The socio-political climate in India today calls for a uniform
civil code. Communal sentiment may only worsen as the
code is based on principles of Hindu law.
Communal violence or violence between groups that define themselves by their differences from each other is one of the foremost human rights problems today. But the violence of the past 20 years differs from that of previous decades. Responsibility for the current sectarian violence lies not with specific extremist groups but with governments that leverage inter-group hatred to gain power. Such systemic sources of communal violence threaten basic principles of democratic government and non-discrimination. The communal violence seen today originates in identity politics which impact the group nature of rights, experience and identity, whether based on race, sex, caste, class, language, religion, or national/regional origin.
In today’s India, the greatest amount of sectarian conflict originates in tensions between the Hindus and Muslims. A variety of explanations for the conflict exist. They include the Muslim invasions of India over a thousand years, the forcible conversion of some Hindus to Islam and the cultural and religious differences between the Hindus and Muslims. The psychological effect of the partition of the Indian subcontinent into a predominantly Hindu India and a predominantly Muslim Pakistan is also a factor. The poverty of Muslims who remained in India after partition must also be taken into consideration as well as the rise of Hindu political supremacy in India.
In the past ten years, three kinds of judicial decisions have tended to provoke hostile communal attitudes and to spark acts of sectarian violence. They include decisions which hold that certain religious practices are un-Indian; decisions which, out of concern for national integration, undermine rights under the Indian constitution’s Articles 25 and 26 to profess and practice religion; and decisions that resolve cases involving communal crimes based on overriding political considerations. Each type of decision has challenged the constitutional relationship between religious and secular law. Judicial decisions that endorse a narrow, rigid view of the Indian identity compromise principles of Indian secularism and fuel xenophobic communal attitudes.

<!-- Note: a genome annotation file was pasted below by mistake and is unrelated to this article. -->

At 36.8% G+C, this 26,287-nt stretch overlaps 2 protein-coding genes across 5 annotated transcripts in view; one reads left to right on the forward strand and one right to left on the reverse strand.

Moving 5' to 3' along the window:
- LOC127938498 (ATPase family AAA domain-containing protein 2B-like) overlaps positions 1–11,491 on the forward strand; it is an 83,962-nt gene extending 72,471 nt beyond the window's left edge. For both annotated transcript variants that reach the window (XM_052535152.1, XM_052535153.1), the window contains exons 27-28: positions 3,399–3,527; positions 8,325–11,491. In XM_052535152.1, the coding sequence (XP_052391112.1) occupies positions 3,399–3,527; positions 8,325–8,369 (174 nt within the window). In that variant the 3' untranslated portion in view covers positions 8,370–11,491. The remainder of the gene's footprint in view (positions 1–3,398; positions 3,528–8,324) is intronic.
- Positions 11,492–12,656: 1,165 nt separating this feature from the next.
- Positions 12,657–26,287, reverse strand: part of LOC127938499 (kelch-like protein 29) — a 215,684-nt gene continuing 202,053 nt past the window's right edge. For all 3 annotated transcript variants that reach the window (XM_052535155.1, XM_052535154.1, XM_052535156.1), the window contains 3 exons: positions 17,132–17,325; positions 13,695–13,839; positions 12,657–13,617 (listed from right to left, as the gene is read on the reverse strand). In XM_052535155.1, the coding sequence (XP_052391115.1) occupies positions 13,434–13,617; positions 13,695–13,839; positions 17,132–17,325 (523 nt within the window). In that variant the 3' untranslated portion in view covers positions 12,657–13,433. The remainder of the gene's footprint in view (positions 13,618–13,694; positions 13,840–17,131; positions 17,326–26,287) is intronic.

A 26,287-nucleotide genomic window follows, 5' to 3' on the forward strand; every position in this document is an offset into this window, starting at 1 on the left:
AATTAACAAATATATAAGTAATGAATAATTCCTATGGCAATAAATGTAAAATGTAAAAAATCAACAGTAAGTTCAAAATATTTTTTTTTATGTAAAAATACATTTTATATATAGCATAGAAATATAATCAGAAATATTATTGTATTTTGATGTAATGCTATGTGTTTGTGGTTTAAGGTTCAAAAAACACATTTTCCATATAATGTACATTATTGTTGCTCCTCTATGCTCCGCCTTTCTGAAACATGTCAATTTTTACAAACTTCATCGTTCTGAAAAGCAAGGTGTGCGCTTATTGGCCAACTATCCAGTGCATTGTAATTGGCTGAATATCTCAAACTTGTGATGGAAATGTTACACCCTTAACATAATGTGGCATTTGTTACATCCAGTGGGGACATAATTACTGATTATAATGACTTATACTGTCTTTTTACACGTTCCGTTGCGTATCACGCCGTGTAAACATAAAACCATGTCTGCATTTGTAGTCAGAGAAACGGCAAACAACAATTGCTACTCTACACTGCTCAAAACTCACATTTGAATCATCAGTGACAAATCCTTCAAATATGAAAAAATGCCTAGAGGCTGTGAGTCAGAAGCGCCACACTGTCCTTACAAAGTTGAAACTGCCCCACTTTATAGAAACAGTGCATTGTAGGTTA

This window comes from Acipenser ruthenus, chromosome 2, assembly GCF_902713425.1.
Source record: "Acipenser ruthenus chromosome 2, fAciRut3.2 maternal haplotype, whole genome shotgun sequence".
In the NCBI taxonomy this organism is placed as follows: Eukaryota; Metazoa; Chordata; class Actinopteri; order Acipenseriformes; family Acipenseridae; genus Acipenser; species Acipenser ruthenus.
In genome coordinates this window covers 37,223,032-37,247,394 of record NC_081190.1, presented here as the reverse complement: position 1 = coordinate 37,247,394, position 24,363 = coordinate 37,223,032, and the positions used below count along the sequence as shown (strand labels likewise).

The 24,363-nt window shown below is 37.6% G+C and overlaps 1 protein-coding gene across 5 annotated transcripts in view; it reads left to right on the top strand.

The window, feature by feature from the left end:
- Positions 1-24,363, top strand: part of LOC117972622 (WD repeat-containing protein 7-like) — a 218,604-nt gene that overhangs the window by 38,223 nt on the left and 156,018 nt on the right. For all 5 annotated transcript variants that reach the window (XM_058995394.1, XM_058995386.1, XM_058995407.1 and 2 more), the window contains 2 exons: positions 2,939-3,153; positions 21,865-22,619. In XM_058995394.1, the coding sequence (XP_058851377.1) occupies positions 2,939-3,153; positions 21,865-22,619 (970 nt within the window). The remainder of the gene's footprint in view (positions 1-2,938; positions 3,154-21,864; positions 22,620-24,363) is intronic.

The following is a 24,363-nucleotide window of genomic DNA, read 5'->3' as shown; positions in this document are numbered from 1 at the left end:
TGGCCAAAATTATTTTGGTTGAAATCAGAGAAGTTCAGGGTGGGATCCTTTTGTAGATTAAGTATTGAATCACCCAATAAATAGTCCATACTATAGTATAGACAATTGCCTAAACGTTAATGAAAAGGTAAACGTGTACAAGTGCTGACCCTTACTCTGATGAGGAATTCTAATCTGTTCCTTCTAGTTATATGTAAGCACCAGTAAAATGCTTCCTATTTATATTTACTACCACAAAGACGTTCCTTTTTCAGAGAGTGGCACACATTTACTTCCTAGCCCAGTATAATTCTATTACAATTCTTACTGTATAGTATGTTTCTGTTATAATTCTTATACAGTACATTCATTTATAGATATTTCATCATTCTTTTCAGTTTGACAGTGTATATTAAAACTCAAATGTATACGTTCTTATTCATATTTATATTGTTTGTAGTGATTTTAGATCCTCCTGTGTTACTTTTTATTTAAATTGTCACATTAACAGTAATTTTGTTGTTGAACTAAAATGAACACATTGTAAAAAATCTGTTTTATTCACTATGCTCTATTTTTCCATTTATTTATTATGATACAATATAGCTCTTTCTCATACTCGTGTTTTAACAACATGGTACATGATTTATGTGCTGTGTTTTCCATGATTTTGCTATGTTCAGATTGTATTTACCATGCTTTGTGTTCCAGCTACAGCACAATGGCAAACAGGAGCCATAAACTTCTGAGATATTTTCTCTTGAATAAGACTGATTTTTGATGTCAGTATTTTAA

In 1994, the Indian Supreme Court reemphasized the fact that the Constitution prohibits the state from identifying itself with or favouring any particular religion or religious sect or denomination. Judicial opinions that favour a monolithic view of the Indian identity are therefore unconstitutional. Nonetheless, the decisions discussed here illustrate the influence of communal thinking on the judiciary and suggest one way in which the judiciary can trigger communal animosity. Increasingly, in India today, the terms “true Indian,” “un-Hindu,” or “true Muslim” surface in judicial decisions. Typically, the “true Indian” argument appears concerning cases where religious law conflicts with other religious or secular law. For example, when pressure was brought to bear on one divorced Muslim woman, it induced her to renounce the Supreme Court’s order for maintenance which she had won and Muslim fundamentalist groups hailed her for having become a true Muslim woman.